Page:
G20 leaders to meet virtually to co-ordinate virus response
The meeting comes amid criticism the world's wealthiest countries are not doing enough to combat the virus or its economic impact globally
DUBAI, United Arab Emirates — Leaders of the world’s most powerful economies will convene virtually on Thursday to try and co-ordinate a response to the fast-spreading coronavirus, which has shuttered businesses and forced well over a quarter of the world’s population into home isolation.
The meeting for the Group of 20 nations will be chaired by Saudi Arabia’s King Salman. The kingdom, which is presiding over the G20 this year, said it organized the extraordinary meeting to advance global efforts to tackle the pandemic and its economic implications as people lose their incomes amid closures, curfews and lockdowns.
The meeting comes amid criticism that the world’s wealthiest countries have not taken cohesive action to combat the virus or its economic impact on people around the world.
Saudi Arabia has also been criticized for rocking oil markets by ramping up production next month and slashing prices to gain market share after Russia, another major G20 oil producer, refused to extend a production cut agreement that had propped up crude prices.
The US has already called on Saudi Arabia to rethink its strategy. In a call this week with Saudi Crown Prince Mohammed bin Salman, US Secretary of State Mike Pompeo stressed that Saudi Arabia, as a leader of the G20 and an important energy leader, “has a real opportunity to rise to the occasion and reassure global energy and financial markets” at this time of economic uncertainty.
The global death toll from the new coronavirus, which causes an illness called COVID-19, has climbed past 21,000 and the number of infections has surpassed 472,000, according to a count kept by Johns Hopkins University. The number of dead in the US rose to 1,041 as of late March 25, with nearly 70,000 infections. Spain’s death toll has risen past 3,400, eclipsing that of China, where the virus was first detected in December.
For most people, the new coronavirus causes mild or moderate symptoms, such as fever and cough that clear up in two to three weeks. For some, especially older adults and people with existing health problems, it can cause more severe illness, including pneumonia and death.
There was sparring this week among foreign ministers from the Group of 7 leading industrialized democracies over whether to call out China as the source of the coronavirus. The ministers were unable to agree on a US push to identify the coronavirus as the “Wuhan virus,” in reference to the city in China where it first appeared. As a result, the foreign ministers opted against releasing a group statement.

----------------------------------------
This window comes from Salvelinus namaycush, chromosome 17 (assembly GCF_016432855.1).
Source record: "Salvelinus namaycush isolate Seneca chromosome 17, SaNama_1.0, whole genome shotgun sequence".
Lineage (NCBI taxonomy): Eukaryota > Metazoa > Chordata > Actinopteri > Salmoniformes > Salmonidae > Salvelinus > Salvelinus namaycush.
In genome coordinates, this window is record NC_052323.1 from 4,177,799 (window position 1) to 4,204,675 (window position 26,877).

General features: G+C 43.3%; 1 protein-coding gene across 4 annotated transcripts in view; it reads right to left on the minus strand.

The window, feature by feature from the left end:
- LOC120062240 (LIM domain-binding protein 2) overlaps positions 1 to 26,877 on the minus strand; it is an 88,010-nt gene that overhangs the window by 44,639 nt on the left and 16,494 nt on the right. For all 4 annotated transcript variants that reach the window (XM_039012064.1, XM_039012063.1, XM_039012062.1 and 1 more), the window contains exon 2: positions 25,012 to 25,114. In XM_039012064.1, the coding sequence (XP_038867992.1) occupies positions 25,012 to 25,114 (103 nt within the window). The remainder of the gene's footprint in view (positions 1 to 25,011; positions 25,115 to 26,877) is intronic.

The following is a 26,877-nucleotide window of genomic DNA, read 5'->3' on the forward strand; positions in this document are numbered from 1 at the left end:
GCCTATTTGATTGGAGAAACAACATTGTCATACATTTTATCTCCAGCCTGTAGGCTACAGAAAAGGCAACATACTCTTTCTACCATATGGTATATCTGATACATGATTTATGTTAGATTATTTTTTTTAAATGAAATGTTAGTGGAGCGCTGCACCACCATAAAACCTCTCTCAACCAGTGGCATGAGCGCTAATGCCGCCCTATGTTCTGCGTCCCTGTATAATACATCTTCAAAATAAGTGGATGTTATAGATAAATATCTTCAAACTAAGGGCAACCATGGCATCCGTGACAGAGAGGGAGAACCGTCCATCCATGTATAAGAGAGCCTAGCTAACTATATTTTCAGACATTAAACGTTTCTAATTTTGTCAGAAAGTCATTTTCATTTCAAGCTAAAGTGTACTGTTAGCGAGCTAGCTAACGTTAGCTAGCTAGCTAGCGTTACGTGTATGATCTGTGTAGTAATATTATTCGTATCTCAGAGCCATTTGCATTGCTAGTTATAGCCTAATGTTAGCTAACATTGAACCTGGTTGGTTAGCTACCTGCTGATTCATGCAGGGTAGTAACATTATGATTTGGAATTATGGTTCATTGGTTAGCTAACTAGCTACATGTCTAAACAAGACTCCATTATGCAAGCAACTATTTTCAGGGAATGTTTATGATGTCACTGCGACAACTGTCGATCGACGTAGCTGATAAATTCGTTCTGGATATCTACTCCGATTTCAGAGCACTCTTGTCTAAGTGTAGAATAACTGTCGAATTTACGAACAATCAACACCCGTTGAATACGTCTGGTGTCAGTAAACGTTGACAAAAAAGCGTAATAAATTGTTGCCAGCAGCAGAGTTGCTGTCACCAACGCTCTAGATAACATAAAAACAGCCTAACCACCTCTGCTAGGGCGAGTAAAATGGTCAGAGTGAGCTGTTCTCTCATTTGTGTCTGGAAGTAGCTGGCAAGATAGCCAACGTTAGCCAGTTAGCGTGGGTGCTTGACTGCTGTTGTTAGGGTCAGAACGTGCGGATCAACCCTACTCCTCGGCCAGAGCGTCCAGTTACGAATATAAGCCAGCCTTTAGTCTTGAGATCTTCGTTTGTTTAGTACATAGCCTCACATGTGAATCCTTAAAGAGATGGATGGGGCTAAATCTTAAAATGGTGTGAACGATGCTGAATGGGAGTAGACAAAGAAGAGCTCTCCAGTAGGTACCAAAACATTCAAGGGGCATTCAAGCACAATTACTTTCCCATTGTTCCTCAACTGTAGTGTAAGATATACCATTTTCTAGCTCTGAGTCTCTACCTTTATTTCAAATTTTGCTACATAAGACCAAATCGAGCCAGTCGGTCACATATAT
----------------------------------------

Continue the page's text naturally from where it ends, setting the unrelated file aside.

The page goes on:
Chinese President Xi Jinping and Russian President Vladimir Putin are among the heads of state who will take part in the G20 leaders’ summit March 26. German Chancellor Angela Merkel is taking part in the summit from her apartment in Berlin, where she is in quarantine after a doctor who gave her a pneumonia vaccination tested positive for the virus. Two tests on Merkel have come back negative for the virus, but she’ll still need more tests.
The virtual summit will also include leaders from the World Health Organization, the United Nations, World Bank, International Monetary Fund, International Labor Organization and others.
Officials from Spain, Jordan, Singapore and Switzerland will also take part in the call, as well as chairs of regional bodies like the African Union, the Association of South-East Asian Nations and the Gulf Cooperation Council.
The International Labor Organization says nearly 40% of the world’s population has no health insurance or access to national health services and that 55% – or 4 billion people – do not benefit from any form of social protection whatsoever. It said the current health crisis makes clear that not nearly enough progress has been made by governments in the years since the 2008 financial crisis to expand access to health services, sickness benefits, and unemployment protection.
The International Monetary Fund and World Bank issued a call on G20 countries ahead of the Thursday’s meeting, warning of severe economic and social consequences for developing countries, home to a quarter of the world’s population and where most of the world’s poorest people reside.
The lenders called for a suspension of debt payments from these countries and asked G20 leaders to task the World Bank and IMF with making the needed assessments on which countries have unsustainable debt situations and immediate financing requirements.
“It is imperative at this moment to provide a global sense of relief for developing countries as well as a strong signal to financial markets,” the lenders said in a joint statement.
IMF Managing Director Kristalina Georgieva has said the lender stands “ready to deploy all our $1 trillion lending capacity.” She said earlier this week the IMF expects a recession at least as bad as during the 2008 global financial crisis or worse. Nearly 80 countries are requesting IMF help.
Ethiopia’s government told G20 finance ministers and Central Bank chiefs in a call ahead of the March 26 summit that Africa needs a US$150 billion emergency financing package due to the impact of the virus.
UN Secretary-General Antonio Guterres urged G20 leaders to adopt a “wartime” plan including a stimulus package “in the trillions of dollars” for businesses, workers and households in developing countries trying to tackle the coronavirus pandemic.
— Associated Press writer David Rising in Berlin contributed.